Wednesday, August 19, 2020

The Law Came Through Moses

 I spend a lot of time with St. John and his Gospel in general, but I read a line yesterday that got me thinking. "The law came through Moses; grace and truth came through Jesus Christ." John is not denigrating the law or Moses; rather, he is recognizing the superiority of Jesus and what he brings. The law, the prophets, and the sacrifices testified that something was still wrong. God is the lawgiver, but unless He gives the power for us to truly fulfill what He desires, we'll be simply chasing our tails, ever-desiring to be better, and to be happy, with no way to get there.

Without grace, all of this is just a hopeless, do-it-yourself, exhausting morality play. This is why St. Paul says, "we who are Jews by birth, and not Gentile sinners, know that a man is not justified by works of the law…" but by faith in Christ. He is not trying to create an opposition between Jews and everyone else, but exactly the opposite: it is now the time in the story when all people can receive grace and rest and peace with God through the Messiah. He is Israel's hope and consolation, and now he can be the hope and consolation for everyone.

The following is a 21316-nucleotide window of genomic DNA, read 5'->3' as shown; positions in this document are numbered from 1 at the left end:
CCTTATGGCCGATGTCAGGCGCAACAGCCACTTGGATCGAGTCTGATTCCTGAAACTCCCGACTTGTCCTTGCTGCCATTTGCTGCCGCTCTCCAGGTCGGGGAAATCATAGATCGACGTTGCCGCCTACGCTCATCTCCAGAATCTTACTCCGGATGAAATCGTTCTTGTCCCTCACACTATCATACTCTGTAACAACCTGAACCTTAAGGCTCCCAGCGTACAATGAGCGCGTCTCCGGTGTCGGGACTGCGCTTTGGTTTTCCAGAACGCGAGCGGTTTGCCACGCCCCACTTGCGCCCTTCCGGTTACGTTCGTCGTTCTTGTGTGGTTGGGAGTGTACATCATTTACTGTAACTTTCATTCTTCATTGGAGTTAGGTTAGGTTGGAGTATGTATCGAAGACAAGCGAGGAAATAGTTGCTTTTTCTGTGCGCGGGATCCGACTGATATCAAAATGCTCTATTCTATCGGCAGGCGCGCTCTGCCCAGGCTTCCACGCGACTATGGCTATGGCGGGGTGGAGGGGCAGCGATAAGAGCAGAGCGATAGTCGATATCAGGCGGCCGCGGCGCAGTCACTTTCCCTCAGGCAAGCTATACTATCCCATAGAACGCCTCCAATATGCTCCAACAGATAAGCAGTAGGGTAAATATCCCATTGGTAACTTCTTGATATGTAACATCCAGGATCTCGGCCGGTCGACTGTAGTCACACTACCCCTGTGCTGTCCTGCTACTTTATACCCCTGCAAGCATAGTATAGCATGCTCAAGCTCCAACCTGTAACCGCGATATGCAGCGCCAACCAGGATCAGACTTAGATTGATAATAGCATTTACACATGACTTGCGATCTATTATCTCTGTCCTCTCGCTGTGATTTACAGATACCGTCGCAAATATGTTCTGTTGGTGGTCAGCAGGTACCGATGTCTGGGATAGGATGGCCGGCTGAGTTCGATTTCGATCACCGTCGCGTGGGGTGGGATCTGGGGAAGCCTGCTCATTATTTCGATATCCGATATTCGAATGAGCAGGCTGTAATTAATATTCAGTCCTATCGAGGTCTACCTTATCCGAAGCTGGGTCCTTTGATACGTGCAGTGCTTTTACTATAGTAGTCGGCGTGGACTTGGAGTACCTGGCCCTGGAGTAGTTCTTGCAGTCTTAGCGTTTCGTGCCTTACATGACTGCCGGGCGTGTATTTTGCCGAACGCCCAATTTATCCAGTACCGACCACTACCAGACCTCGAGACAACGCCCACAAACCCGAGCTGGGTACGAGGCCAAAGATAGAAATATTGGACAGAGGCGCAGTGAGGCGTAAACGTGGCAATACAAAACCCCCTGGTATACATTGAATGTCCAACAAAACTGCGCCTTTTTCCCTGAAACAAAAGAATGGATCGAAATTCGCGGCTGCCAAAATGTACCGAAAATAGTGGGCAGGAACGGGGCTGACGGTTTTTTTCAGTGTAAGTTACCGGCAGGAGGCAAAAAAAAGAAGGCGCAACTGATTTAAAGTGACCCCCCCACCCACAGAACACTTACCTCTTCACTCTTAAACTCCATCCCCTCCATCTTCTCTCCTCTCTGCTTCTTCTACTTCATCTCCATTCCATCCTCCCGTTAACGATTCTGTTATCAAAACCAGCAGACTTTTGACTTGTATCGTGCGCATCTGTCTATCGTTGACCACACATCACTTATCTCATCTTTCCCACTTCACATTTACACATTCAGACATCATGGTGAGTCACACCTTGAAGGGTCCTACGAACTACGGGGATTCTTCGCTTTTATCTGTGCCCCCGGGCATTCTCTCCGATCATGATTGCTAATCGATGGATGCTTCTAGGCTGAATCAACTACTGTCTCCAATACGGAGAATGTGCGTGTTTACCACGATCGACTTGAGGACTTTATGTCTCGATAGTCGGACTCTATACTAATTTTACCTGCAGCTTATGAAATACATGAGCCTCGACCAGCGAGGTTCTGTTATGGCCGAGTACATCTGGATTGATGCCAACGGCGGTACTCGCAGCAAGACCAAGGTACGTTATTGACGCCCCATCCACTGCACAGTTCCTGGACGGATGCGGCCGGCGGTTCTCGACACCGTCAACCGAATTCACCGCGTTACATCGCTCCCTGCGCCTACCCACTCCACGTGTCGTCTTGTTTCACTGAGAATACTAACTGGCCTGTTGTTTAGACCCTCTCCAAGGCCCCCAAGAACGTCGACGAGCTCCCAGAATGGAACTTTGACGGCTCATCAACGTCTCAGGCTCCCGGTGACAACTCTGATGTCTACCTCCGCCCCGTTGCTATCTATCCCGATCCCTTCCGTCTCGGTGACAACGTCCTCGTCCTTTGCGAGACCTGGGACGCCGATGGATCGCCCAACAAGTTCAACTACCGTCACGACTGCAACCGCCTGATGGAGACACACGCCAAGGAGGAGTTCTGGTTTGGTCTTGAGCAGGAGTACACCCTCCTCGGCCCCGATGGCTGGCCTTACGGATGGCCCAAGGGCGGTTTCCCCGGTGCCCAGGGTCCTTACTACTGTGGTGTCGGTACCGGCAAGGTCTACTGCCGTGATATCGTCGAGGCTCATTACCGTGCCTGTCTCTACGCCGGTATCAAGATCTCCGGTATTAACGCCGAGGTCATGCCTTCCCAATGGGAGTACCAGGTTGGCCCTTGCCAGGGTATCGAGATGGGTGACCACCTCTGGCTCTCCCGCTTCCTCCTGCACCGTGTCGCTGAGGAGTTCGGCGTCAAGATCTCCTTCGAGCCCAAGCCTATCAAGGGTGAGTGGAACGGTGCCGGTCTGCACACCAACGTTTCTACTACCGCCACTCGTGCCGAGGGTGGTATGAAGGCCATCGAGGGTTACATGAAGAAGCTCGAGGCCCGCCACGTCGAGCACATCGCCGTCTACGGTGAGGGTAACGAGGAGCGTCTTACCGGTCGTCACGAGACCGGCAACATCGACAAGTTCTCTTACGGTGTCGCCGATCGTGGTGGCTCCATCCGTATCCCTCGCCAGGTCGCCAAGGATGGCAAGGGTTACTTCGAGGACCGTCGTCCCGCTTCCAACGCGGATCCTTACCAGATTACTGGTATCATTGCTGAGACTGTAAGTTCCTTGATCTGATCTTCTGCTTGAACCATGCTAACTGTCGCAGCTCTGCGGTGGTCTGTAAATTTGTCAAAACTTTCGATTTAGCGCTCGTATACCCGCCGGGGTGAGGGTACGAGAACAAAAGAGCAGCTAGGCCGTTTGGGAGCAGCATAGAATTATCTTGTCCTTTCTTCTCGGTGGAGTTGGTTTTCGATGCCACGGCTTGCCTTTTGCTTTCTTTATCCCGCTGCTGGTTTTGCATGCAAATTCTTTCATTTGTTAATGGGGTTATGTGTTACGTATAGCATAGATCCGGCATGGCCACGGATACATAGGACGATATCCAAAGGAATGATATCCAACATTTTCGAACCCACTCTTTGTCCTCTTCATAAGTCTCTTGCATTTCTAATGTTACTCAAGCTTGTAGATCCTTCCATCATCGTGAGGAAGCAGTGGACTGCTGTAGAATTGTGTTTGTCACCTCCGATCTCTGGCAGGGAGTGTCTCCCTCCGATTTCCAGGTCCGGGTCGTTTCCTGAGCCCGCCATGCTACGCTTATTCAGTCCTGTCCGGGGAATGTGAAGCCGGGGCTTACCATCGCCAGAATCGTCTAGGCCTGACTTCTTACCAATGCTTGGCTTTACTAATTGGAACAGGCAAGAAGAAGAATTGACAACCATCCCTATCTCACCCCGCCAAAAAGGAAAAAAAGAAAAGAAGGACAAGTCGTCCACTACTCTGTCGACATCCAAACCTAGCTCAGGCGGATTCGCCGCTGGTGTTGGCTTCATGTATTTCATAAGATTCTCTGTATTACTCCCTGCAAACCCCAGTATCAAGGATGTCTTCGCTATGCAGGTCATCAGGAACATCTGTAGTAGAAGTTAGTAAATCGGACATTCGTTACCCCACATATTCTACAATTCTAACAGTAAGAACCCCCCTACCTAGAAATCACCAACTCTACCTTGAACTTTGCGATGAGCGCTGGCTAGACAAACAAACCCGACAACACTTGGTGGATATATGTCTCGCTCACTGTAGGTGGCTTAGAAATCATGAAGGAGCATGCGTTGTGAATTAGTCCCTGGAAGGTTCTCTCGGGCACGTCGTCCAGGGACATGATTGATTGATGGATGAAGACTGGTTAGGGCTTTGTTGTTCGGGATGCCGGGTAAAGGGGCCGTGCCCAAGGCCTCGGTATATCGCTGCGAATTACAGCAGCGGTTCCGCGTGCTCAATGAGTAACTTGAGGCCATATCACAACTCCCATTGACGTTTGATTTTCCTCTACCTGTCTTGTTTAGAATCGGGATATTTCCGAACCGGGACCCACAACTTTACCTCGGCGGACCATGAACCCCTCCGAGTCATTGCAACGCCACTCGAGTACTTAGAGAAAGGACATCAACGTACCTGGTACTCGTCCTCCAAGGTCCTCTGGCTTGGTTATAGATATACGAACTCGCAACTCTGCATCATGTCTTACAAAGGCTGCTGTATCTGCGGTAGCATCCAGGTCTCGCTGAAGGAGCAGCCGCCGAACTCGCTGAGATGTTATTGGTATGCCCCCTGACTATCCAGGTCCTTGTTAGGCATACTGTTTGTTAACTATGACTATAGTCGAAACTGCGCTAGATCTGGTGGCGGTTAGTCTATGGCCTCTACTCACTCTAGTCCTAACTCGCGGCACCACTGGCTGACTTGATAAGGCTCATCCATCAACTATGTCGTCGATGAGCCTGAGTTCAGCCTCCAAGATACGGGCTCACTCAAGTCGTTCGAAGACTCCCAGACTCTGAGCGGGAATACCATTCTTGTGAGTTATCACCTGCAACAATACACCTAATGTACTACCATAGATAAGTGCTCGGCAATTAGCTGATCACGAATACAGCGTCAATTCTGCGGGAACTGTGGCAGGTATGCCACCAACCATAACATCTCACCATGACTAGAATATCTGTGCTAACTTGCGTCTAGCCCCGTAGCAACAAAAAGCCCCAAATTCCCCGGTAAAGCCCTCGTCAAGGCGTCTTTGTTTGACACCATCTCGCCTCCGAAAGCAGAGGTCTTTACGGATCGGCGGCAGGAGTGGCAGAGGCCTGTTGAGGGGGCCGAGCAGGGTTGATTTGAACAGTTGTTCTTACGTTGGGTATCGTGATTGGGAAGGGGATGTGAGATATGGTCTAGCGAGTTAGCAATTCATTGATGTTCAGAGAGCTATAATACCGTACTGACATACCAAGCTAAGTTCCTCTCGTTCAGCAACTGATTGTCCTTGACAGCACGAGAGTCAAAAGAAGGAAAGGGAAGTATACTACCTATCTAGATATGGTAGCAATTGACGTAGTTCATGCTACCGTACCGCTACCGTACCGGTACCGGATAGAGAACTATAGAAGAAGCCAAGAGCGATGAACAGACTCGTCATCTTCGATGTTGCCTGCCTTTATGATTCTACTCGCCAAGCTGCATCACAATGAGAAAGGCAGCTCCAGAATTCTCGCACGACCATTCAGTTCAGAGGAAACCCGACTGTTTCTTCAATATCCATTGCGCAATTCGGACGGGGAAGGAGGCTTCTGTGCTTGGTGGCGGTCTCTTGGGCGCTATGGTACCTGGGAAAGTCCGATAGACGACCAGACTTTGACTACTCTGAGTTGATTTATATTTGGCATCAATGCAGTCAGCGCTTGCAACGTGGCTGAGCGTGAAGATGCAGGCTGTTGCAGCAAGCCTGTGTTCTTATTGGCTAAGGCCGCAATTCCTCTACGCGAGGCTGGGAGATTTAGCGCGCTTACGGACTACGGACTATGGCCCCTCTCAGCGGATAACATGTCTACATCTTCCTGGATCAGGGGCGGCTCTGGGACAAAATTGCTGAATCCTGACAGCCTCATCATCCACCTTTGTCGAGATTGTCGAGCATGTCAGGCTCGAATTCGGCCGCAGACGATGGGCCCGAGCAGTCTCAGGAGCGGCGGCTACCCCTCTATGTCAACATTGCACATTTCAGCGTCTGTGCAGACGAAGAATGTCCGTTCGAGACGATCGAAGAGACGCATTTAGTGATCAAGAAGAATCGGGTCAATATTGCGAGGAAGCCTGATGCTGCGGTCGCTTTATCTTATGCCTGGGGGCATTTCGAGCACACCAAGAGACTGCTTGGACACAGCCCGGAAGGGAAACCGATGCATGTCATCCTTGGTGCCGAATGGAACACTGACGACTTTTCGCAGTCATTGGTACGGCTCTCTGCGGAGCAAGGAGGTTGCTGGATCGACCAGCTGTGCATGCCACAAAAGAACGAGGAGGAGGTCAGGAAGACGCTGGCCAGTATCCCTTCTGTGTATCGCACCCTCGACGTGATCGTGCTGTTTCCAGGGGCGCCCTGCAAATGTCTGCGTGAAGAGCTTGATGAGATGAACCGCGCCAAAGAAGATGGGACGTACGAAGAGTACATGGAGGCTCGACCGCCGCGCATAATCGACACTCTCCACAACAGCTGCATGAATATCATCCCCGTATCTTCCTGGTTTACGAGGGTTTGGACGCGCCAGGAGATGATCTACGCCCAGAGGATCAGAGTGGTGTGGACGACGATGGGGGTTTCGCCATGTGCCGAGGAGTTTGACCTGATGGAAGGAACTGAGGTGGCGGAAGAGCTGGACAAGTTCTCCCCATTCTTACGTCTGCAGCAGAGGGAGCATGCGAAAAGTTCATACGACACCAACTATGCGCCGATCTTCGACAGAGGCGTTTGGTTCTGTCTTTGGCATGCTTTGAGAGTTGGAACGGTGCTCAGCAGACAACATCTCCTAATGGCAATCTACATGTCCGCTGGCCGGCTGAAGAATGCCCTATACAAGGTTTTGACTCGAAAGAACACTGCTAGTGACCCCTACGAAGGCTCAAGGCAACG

I suppose if you break the word "religion" down, it means, "something which binds together". That is true, but it seems we have often had a tendency to focus on external observances, forgetting that we are more importantly bound together in the love of God in Christ Jesus. We have our practices, because we are frail creatures, for whom righteousness is neither natural, nor native to us. I suppose it's a bit like riding a bike, except that we have to keep practicing. In the spiritual life, we are ever and always the six-year-old, who just realized the training wheels aren't there.

At least Daddy is there to catch us, and to comfort us if we fall.